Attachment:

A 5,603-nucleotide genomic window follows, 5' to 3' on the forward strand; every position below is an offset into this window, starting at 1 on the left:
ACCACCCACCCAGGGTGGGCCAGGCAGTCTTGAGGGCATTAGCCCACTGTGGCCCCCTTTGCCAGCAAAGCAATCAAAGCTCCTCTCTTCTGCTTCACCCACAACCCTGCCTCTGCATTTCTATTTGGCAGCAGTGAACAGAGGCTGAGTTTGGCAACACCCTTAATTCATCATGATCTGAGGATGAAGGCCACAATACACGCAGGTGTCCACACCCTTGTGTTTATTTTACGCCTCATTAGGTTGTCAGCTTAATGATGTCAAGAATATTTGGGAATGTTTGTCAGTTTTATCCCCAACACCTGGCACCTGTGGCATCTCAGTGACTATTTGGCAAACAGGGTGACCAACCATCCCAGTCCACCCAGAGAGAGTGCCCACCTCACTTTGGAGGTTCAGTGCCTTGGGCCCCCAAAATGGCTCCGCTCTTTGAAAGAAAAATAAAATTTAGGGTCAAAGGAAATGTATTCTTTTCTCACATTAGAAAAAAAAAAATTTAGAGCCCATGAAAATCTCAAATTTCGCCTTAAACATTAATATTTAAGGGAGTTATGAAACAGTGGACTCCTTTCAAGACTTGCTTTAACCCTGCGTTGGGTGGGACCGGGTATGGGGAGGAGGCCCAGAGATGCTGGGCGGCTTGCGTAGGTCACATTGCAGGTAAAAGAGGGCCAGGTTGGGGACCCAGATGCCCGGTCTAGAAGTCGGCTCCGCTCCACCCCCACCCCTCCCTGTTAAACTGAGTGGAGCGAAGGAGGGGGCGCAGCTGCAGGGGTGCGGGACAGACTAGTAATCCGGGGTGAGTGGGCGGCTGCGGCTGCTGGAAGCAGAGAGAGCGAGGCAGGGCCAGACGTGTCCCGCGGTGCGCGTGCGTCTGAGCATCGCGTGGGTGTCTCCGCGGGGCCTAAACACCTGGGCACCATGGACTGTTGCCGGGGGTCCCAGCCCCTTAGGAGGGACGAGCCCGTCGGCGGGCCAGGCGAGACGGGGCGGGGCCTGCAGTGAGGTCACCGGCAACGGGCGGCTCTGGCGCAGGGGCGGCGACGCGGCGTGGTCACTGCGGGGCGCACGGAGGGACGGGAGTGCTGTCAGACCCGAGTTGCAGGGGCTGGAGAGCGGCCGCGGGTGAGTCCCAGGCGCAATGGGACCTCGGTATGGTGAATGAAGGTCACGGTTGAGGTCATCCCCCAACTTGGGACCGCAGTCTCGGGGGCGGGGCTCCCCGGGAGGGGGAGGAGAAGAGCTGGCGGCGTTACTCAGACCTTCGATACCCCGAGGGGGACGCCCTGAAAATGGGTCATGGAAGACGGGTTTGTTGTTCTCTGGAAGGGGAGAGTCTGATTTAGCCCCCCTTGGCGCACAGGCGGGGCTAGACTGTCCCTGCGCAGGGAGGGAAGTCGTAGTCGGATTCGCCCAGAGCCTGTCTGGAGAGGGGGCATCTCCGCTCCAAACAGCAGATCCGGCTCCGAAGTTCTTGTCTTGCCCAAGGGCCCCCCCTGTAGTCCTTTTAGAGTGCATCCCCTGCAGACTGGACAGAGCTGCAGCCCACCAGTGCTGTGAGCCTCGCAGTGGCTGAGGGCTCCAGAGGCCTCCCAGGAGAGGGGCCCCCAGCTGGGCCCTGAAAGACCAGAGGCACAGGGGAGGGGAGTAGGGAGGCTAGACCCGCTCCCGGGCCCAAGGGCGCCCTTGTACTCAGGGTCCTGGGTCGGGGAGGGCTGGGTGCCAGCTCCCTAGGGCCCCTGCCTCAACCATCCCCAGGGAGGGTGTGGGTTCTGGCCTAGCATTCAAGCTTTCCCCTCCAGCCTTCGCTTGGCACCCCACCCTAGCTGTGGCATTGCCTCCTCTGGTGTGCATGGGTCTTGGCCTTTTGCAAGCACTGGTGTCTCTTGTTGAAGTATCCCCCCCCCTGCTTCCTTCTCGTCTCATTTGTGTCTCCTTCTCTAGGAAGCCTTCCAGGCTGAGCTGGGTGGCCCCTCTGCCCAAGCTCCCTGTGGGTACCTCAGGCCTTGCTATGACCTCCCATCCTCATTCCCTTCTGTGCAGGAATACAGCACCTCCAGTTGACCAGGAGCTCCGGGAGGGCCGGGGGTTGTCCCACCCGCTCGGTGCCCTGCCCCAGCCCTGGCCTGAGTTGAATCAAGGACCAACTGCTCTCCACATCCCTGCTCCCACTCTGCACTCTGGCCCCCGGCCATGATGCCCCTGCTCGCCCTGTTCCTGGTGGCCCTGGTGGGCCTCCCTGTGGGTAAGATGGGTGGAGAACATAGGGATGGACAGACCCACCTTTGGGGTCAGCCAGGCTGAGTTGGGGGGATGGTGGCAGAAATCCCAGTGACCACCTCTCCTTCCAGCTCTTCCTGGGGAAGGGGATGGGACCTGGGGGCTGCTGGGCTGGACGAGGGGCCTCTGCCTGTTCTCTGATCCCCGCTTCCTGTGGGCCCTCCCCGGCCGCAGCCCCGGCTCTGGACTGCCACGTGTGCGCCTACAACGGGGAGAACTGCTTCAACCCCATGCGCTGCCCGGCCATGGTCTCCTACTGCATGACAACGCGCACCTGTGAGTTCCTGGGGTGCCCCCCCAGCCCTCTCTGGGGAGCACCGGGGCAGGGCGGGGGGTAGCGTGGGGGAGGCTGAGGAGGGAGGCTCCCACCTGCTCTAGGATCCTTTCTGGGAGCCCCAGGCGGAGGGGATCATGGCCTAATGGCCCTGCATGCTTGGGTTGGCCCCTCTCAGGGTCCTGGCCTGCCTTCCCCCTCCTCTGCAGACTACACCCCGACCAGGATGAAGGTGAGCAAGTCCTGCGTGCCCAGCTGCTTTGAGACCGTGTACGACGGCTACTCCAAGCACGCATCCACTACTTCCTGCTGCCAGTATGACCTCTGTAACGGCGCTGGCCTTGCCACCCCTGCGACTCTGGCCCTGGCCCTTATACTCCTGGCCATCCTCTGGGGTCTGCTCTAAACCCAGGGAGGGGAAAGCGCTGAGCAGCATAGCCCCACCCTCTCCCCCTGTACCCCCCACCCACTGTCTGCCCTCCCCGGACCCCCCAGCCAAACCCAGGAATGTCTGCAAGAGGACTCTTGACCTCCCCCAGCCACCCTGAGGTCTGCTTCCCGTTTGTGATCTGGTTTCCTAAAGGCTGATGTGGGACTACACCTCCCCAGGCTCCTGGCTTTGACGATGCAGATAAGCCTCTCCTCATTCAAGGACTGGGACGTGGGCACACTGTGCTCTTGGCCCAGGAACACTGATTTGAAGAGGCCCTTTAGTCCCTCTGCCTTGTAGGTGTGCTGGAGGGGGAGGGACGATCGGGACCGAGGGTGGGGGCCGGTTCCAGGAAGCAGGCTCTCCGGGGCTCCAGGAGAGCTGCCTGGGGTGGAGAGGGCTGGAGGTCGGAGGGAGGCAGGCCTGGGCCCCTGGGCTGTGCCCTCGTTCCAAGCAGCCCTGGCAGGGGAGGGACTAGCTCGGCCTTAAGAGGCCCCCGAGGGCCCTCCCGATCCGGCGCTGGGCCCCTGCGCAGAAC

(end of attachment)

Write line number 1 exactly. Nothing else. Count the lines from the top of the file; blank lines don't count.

A 5,603-nucleotide genomic window follows, 5' to 3' on the forward strand; every position below is an offset into this window, starting at 1 on the left: